British Labs & American Dreams

For most folks, television is a brief chance to escape the daily grind. But innocent channel flipping can turn into much more. In 2008, Tom Smith was a former United States Infantry Officer running a successful industrial construction company in the Midwest. One evening he tuned in to watch Mike Stewart, renowned dog trainer and then owner of Wildrose Kennels, give tips on training British Labrador retrievers the “Wildrose Way.”

Watching Mike inspired Tom to join the Wildrose pack with the purchase of his first puppy Dixie. While Dixie was in training, Tom spent as much time as he could spare away from the construction site to shadow Mike and trainer Ben Summerall. Tom attended every course, class, and event Wildrose had to offer. Before one event Tom asked Mike, “Am I taking the class?” Mike replied, “You already understand all of this… You’re working.” Tom has been training dogs with Wildrose ever since.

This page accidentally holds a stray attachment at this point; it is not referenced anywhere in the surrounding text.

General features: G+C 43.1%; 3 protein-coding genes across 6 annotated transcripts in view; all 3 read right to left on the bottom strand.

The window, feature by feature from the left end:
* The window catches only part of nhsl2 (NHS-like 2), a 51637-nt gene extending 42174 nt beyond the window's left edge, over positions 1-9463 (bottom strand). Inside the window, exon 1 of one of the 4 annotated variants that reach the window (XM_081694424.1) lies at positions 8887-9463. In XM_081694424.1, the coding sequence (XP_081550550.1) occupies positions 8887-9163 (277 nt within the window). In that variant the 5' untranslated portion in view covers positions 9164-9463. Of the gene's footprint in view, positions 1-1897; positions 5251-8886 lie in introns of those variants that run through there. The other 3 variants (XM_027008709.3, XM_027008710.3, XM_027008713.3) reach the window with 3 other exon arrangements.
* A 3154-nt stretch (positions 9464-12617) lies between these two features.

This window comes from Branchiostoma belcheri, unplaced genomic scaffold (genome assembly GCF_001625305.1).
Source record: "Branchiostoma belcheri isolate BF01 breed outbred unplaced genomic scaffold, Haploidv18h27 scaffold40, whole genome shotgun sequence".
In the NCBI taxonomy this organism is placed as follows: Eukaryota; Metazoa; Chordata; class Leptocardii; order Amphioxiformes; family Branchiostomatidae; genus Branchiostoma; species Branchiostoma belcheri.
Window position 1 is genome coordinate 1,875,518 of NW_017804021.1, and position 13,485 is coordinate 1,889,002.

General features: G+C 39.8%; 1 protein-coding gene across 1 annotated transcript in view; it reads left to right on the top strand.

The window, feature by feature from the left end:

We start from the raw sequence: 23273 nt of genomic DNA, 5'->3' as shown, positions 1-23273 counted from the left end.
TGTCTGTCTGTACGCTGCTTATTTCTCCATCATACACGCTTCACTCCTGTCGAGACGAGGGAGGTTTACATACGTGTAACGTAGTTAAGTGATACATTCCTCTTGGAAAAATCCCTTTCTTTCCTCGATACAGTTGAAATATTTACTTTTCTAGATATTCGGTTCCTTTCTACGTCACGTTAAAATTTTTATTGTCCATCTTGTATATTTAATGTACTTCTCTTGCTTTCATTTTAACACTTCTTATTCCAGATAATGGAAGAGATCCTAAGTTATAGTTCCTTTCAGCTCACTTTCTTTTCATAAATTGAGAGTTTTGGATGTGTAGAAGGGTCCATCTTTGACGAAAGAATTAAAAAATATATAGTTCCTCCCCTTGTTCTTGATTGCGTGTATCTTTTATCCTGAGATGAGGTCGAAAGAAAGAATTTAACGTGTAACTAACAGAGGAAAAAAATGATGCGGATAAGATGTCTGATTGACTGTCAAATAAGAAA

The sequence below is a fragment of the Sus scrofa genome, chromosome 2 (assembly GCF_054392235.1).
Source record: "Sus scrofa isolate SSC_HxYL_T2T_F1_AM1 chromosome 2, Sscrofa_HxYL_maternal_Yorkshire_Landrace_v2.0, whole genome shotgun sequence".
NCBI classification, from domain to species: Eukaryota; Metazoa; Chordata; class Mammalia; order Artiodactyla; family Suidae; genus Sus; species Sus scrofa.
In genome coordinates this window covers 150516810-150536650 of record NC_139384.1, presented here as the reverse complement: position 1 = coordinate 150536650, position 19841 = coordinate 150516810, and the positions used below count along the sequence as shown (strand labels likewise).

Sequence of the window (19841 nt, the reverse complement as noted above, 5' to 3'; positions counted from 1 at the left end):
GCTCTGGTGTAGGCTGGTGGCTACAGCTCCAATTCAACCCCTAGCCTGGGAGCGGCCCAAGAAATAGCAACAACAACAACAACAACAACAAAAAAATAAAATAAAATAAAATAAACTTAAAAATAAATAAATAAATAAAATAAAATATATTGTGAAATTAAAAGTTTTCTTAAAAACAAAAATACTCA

In January of 2010, Tom and Mike began a nine-year transition plan that lead to Tom taking the reins of Wildrose’s Oxford, Mississippi kennels. Tom became an associate trainer, purchased property adjacent to Wildrose’s facilities, and traveled with Mike to seminars and shows all over the United States.

In those early days, Tom was still running his industrial construction company while also training and producing some of the most prolific and hard hunting gun dogs in the country. In 2012, he sold his construction company and moved to Oxford full time. Then in October of 2014, Tom became general manager in charge of the daily operations of Wildrose Oxford while still training a full string of dogs.

Tom’s dream came to fruition on January 1, 2019 when he purchased the place where Mike Stewart’s dream began. “Realizing my dream of becoming a dog trainer,” Tom says, “has only been eclipsed by continuing the Wildrose tradition as the owner of the flagship Oxford facility.”

Today, Tom and his wife Tina enjoy the long hours and hectic schedules the life of a premier kennel master leads. Dixie is twelve-years old now and still at Tom’s side along with two-year old Mattis, a fox red hunting machine that is the epitome of what a waterfowl and upland companion should be.

From watching quick dog training tips on television to becoming the owner of one of the most successful and world-renowned gun dog facilities, Tom Smith’s story exemplifies true American hard work and determination.

-- Joshua R. Quong